Cancers of the tonsils and the base of the tongue related to the human papillomavirus (HPV) are frequently small, often with no early-stage symptoms, so many patients go undiagnosed until tumors have spread to lymph nodes in the neck.
Oropharyngeal cancers—cancers of the back of the throat, including the base of the tongue and tonsils–are the most common among men, according to a United States Cancer Statistics Data Brief issued by the Centers for Disease Control and Prevention (CDC) in August 2018. Based on data from 2011 to 2015, about 42,700 new cases of HPV-associated cancers occurred in the United States each year.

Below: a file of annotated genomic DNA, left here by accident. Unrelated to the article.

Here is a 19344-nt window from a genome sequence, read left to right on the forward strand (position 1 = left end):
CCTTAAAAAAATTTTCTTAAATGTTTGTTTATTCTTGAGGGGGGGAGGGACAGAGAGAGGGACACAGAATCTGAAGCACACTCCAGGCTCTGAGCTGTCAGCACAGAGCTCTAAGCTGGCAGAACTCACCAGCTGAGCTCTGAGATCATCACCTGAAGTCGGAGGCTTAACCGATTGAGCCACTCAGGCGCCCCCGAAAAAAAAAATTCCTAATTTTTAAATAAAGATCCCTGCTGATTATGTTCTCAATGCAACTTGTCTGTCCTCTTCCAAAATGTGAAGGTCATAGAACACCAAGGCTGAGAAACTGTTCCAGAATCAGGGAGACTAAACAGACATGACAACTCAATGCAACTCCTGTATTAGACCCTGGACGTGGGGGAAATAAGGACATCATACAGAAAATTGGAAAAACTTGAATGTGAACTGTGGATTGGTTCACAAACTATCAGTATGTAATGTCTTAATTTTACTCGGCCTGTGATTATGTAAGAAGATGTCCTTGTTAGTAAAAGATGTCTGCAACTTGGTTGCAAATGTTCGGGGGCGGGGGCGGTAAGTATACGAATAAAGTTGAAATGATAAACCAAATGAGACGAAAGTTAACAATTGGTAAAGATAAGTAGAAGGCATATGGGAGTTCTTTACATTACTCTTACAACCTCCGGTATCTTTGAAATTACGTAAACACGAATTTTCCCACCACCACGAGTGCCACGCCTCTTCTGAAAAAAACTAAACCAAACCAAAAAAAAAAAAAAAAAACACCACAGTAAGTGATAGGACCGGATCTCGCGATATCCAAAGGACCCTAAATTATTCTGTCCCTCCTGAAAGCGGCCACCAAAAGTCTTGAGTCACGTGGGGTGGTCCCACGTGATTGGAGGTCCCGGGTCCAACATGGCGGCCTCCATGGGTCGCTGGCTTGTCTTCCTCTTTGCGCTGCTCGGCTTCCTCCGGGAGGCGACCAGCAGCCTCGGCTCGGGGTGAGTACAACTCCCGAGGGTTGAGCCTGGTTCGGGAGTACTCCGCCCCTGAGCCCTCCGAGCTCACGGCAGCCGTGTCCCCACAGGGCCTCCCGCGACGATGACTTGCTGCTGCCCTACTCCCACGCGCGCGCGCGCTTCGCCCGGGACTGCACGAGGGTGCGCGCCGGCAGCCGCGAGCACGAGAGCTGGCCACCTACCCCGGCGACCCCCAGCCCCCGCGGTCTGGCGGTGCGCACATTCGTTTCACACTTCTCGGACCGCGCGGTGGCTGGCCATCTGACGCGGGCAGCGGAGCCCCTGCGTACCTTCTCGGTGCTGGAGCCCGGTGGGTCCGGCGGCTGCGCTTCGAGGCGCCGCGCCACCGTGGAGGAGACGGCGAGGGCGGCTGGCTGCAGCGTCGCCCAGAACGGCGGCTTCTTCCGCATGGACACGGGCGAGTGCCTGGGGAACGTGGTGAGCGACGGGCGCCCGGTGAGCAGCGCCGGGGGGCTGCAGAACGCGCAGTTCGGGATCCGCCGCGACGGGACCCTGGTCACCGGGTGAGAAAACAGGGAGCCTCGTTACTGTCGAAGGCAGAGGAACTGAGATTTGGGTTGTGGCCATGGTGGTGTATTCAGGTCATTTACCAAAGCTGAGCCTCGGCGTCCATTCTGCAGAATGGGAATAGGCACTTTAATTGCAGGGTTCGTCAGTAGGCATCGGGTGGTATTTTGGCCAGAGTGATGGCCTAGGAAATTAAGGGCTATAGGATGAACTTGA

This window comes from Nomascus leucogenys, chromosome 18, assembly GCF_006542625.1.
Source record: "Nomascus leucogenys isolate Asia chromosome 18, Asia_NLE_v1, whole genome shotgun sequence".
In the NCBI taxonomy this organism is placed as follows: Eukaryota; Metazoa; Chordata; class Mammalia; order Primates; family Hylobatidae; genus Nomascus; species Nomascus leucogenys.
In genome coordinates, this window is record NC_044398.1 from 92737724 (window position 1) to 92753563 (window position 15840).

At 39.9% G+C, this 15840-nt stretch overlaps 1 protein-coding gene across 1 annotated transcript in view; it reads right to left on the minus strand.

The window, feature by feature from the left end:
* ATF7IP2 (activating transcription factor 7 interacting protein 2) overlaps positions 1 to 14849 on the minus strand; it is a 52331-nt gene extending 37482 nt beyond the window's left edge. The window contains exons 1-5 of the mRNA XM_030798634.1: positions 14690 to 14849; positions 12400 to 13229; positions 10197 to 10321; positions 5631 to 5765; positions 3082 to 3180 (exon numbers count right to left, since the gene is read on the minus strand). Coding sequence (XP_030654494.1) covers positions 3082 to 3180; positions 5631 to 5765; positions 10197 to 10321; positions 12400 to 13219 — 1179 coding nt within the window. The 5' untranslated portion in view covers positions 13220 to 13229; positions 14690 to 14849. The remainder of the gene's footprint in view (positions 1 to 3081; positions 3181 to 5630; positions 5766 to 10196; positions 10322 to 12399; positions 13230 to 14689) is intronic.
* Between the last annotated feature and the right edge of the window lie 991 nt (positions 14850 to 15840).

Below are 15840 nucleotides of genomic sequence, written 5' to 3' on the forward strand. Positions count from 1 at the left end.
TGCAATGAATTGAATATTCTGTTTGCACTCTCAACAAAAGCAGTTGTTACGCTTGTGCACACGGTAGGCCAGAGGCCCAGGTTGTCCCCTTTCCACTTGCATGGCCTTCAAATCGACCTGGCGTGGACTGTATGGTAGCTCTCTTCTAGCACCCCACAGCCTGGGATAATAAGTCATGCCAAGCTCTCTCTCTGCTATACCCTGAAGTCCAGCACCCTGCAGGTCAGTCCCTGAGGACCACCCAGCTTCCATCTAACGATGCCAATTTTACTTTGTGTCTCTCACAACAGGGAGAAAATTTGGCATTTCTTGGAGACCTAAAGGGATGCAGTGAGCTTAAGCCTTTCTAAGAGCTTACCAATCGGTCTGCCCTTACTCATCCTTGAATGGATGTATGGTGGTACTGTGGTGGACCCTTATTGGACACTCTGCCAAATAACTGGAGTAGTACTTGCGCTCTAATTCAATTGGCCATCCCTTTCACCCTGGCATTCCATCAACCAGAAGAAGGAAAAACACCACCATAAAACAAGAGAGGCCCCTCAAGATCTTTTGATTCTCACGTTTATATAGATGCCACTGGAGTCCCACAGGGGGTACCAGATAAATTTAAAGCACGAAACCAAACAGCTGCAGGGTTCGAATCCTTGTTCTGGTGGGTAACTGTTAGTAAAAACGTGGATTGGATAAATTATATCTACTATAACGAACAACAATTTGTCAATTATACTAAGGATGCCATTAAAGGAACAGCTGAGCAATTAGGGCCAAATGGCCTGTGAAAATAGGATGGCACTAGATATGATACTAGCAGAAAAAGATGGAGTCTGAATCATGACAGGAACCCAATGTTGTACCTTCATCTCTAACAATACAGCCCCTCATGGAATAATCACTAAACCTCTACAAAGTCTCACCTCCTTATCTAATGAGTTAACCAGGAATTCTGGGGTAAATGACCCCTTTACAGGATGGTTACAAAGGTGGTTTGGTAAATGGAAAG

Vanderbilt researchers in the schools of engineering and medicine are exploring the feasibility of using Raman spectroscopy for early detection of HPV-related cancers of the throat in order to reduce the need for biopsies and to offer less intensive therapies.
The collaborative project brings together Professor of Biomedical Engineering Anita Mahadevan-Jansen, director of the Vanderbilt Biophotonics Center and Orrin H. Ingram Professor of Engineering, and Giju Thomas, postdoctoral researcher in biomedical engineering; physicians Young J. Kim, Carey Burton Wood and Justin Shinn, Department of Otolaryngology; and Krystle Kuhs, Division of Epidemiology in the Department of Medicine, and Tanner J. McArdle, second-year medical student. The project is part of a Trans-Institutional Programs (TIPs) grant on HPV-associated cancers.